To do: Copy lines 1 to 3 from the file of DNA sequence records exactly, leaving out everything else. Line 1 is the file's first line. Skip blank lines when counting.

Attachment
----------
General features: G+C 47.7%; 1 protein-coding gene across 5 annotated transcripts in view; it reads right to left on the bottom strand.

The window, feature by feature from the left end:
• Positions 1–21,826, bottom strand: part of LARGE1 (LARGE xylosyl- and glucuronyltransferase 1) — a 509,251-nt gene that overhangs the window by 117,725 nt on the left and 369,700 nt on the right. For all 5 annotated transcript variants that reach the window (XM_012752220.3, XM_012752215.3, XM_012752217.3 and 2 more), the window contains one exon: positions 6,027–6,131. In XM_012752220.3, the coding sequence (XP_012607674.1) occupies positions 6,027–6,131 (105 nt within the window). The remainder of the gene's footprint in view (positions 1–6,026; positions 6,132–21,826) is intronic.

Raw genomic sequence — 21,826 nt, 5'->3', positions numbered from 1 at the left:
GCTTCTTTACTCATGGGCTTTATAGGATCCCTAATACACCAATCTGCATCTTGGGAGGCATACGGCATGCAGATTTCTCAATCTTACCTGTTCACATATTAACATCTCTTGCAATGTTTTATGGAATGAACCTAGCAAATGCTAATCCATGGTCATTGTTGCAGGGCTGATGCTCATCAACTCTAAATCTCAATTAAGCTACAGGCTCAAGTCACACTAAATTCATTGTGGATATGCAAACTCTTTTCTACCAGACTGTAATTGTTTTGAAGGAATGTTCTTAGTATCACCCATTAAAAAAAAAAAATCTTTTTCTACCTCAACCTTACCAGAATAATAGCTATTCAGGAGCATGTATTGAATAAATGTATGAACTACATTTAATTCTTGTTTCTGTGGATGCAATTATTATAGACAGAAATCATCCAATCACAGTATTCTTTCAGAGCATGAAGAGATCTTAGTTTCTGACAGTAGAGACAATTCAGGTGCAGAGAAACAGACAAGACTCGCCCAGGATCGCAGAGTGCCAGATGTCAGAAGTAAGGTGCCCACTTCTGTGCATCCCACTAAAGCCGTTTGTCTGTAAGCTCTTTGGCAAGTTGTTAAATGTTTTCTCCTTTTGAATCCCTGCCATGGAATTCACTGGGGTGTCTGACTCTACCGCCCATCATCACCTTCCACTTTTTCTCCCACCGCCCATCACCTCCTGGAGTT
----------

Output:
General features: G+C 47.7%; 1 protein-coding gene across 5 annotated transcripts in view; it reads right to left on the bottom strand.

The window, feature by feature from the left end:
• Positions 1–21,826, bottom strand: part of LARGE1 (LARGE xylosyl- and glucuronyltransferase 1) — a 509,251-nt gene that overhangs the window by 117,725 nt on the left and 369,700 nt on the right. For all 5 annotated transcript variants that reach the window (XM_012752220.3, XM_012752215.3, XM_012752217.3 and 2 more), the window contains one exon: positions 6,027–6,131. In XM_012752220.3, the coding sequence (XP_012607674.1) occupies positions 6,027–6,131 (105 nt within the window). The remainder of the gene's footprint in view (positions 1–6,026; positions 6,132–21,826) is intronic.